A discussion at the recent public lands council meeting concerning the proposed Utah Association of Counties Wilderness Bill brought up both sides of the wilderness issue. UAC is proposing that on a county by county basis each county recommend an acreage of wilderness that they could live with. Bringing the bill before Congress and having them deal with Utah Wilderness with a designation in Utah would, they hope, put an end to the wilderness debate and quiet the environmentalists.
Commissioner Drew Sitterud said that some of the counties will have their recommendations in by Aug. 15. Commissioner Gary Kofford said, "We have been living with WSAs since 1974 and dealing with not having access for the past 30 years." Commissioner Kofford said the current WSAs in Emery County encompass 420,000 acres. He felt if the bill can resolve conflicts then why not go ahead.
Vernell Rowley from the lands council brought up the water issues with wilderness designation. Craig Johansen pointed out that we are indeed vulnerable on water issues. The UAC proposal contains strong wording on water that was written by Johansen. It was mentioned that the UAC proposal was for 1.9 million acres of wilderness statewide and the governor is going with the 3.2 million acre figure. Either way the Emery County portion would remain around the 420,000 acre figure.
The BLM wilderness survey identified 1.9 million acres of true wilderness in the state.
Commissioner Sitterud said the UAC bill has probably no chance of passing. Ray Petersen, public lands director for the county, said he sees no sense in going forward with any type of bill that is less than the 3.2 million acre statewide figure and that, "It wouldn't get off the ground."
Johansen mentioned the county's own proposal from 1995 was for 184,000 acres which was less than the BLM preferred proposal. The committee that was formed at that time held public hearings and put together the proposal. That committee was the forerunner of the present day lands council.
Kirk Johansen posed the question, "Are they only proposing this to avoid something worse?" Commissioner Kofford said that only Congress can designate wilderness and the WSAs have been in existence since 1974 and the thought is to resolve an issue that you've had before you for 30 years. Each county has different circumstances and the West Desert counties did not want some of their area designated because it is used for training for Hill Air Force base. Kane County has the Grand Staircase Escalante National Monument and doesn't feel the need for WSA on top of the monument.
Mike Reberg, the state director for Jim Matheson's congressional office was also present at the meeting. He said Matheson's office has not been presented with the UAC proposal and he was not aware of who would sponsor such a bill if it came forth. He felt any bill which is not fully vetted and didn't have byoff by all stakeholders would be problematic. He did state however that Matheson doesn't support the nine million acre Red Rock Wilderness Bill. He said that language in such bills is often as much a problem as the acreage involved.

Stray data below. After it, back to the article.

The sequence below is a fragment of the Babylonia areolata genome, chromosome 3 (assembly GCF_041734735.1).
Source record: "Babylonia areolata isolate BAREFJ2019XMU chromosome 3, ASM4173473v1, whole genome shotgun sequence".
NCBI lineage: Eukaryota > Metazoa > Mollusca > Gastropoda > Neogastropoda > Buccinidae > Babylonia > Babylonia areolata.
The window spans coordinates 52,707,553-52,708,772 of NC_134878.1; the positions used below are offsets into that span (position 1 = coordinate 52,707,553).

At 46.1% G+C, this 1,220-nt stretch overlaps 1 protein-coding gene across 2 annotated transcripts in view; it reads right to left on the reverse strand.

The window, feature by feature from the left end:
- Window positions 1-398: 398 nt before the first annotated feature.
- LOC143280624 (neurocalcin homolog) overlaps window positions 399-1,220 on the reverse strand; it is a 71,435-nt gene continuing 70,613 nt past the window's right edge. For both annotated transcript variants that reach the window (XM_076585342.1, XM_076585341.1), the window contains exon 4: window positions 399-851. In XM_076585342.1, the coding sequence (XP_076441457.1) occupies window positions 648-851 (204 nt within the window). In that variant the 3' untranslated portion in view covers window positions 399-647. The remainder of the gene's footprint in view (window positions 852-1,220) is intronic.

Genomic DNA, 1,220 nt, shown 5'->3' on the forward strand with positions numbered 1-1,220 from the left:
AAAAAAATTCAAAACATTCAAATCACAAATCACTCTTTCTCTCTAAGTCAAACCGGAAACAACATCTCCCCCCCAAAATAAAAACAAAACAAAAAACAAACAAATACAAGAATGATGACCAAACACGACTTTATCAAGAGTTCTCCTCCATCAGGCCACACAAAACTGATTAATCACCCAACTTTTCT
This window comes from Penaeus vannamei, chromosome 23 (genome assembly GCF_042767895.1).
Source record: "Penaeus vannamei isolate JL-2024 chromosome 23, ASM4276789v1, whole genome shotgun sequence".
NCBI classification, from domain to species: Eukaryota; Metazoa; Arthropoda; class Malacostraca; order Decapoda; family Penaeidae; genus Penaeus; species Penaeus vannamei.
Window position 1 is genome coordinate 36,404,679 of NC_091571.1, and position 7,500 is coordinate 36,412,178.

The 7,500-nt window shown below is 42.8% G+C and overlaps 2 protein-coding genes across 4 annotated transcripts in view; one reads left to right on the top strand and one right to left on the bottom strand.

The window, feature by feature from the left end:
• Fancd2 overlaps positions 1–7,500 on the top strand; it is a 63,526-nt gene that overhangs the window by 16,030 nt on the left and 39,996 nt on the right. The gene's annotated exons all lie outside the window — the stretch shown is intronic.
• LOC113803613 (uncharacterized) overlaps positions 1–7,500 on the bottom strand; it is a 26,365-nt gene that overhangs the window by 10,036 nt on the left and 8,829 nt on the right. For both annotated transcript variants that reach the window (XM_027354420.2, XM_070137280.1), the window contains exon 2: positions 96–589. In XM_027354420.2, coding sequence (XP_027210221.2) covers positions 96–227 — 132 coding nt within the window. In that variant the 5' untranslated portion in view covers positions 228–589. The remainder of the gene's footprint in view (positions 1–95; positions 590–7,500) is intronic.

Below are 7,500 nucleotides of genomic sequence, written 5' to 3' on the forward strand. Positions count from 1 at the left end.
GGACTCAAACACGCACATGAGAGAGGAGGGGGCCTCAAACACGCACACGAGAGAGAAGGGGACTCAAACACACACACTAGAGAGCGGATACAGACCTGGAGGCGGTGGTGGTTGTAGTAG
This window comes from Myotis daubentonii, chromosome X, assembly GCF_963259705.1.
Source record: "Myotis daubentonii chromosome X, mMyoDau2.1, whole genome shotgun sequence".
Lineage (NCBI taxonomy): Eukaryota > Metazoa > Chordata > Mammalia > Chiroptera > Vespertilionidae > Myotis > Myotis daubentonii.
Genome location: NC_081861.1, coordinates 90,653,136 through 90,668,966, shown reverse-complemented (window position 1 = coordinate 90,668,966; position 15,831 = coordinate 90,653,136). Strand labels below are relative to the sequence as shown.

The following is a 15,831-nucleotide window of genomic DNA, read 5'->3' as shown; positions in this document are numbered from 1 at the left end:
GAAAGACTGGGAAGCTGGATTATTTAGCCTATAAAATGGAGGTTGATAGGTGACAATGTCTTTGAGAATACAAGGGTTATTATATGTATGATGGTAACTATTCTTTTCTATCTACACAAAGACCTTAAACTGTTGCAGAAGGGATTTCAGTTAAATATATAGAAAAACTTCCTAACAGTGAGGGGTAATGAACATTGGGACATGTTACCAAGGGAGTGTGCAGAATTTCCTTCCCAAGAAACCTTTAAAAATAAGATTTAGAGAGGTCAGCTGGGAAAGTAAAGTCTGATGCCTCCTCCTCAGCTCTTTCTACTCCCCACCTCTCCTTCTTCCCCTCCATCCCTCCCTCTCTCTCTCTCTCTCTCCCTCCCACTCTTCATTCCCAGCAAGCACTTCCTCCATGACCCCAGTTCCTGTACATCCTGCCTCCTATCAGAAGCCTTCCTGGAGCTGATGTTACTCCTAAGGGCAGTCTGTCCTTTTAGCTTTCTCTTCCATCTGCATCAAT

Sen. Bennett's representative, Donna Sackett said that Sen. Bennett would not support anything without county and state support of a proposal.
Commissioner Kofford said what the commission needs to know is whether to support, pursue or stay out of such a bill. It was determined that the commission will hold public hearings to present the information to the public and hear public input on the matter. The first of such meetings will be held on Sept 2. at 7 p.m. at the Museum of the San Rafael.
Dennis Worwood who is the public lands chairman was not in attendance at the meeting that day, but had sent a letter to the commission and the lands council stating his position on the UAC Wilderness Bill. His concern being that a bill of 1.8 or 1.9 million acres would have little chance of passing and he sees a danger in bringing such a bill forward. "In 1995 when Utah went to Congress with its 1.8 million acre wilderness bill, SUWA had 12,000 members and when the bill was defeated one year later, SUWA's membership had swelled to 21,000 members and their budget nearly doubled in that years time. It is SUWAs goal to make Utah Wilderness a national issue as was done in Alaska when 57 million acres of wilderness was designated over loud objections by that state," said Worwood.
Randy Johnson who is the governor's public lands consultant felt like the UAC bill could put Emery County in harm's way. The BLM found 3.2 million acres statewide, but only recommended the 1.8 million acre figure. "This lower figure now does not represent the political reality of the wilderness debate in Utah. The concern with this bill is that some counties with large areas of beautiful BLM lands, like Emery County could be vulnerable to the amending process if this bill starts moving in Washington and more acreage is added to make it more politically acceptable."
Johnson also commented on Governor Leavitt's possible appointment to head the environmental protection agency.
"The governor will be bound by law and his first allegiance is to environmental law, but a western perspective in the EPA would be very refreshing and especially Gov. Mike Leavitt being able to take his enlibra principles and help make environmental policy more collaborative and less contentious," said Johnson.